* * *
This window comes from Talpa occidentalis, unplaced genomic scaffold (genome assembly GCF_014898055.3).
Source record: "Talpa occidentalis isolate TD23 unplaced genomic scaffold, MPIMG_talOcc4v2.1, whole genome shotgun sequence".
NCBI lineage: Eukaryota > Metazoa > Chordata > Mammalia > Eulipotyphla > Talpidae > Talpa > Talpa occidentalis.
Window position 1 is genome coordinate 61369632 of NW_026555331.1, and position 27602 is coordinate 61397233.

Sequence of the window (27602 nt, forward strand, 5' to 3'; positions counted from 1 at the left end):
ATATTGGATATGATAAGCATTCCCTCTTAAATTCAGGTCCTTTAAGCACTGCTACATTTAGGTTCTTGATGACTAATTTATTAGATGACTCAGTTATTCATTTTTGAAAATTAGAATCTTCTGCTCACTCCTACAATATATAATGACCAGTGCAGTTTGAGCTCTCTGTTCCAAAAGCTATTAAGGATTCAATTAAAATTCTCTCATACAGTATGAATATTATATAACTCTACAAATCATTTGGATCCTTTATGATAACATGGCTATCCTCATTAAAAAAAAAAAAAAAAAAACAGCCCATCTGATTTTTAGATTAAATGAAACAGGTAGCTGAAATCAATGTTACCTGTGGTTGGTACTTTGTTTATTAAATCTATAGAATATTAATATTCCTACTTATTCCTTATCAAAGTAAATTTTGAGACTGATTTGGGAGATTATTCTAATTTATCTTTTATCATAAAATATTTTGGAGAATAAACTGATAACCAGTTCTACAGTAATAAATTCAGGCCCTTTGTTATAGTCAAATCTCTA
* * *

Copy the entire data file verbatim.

This window comes from Talpa occidentalis, unplaced genomic scaffold (genome assembly GCF_014898055.3).
Source record: "Talpa occidentalis isolate TD23 unplaced genomic scaffold, MPIMG_talOcc4v2.1, whole genome shotgun sequence".
NCBI lineage: Eukaryota > Metazoa > Chordata > Mammalia > Eulipotyphla > Talpidae > Talpa > Talpa occidentalis.
Window position 1 is genome coordinate 61369632 of NW_026555331.1, and position 27602 is coordinate 61397233.

Sequence of the window (27602 nt, forward strand, 5' to 3'; positions counted from 1 at the left end):
ATATTGGATATGATAAGCATTCCCTCTTAAATTCAGGTCCTTTAAGCACTGCTACATTTAGGTTCTTGATGACTAATTTATTAGATGACTCAGTTATTCATTTTTGAAAATTAGAATCTTCTGCTCACTCCTACAATATATAATGACCAGTGCAGTTTGAGCTCTCTGTTCCAAAAGCTATTAAGGATTCAATTAAAATTCTCTCATACAGTATGAATATTATATAACTCTACAAATCATTTGGATCCTTTATGATAACATGGCTATCCTCATTAAAAAAAAAAAAAAAAAAACAGCCCATCTGATTTTTAGATTAAATGAAACAGGTAGCTGAAATCAATGTTACCTGTGGTTGGTACTTTGTTTATTAAATCTATAGAATATTAATATTCCTACTTATTCCTTATCAAAGTAAATTTTGAGACTGATTTGGGAGATTATTCTAATTTATCTTTTATCATAAAATATTTTGGAGAATAAACTGATAACCAGTTCTACAGTAATAAATTCAGGCCCTTTGTTATAGTCAAATCTCTA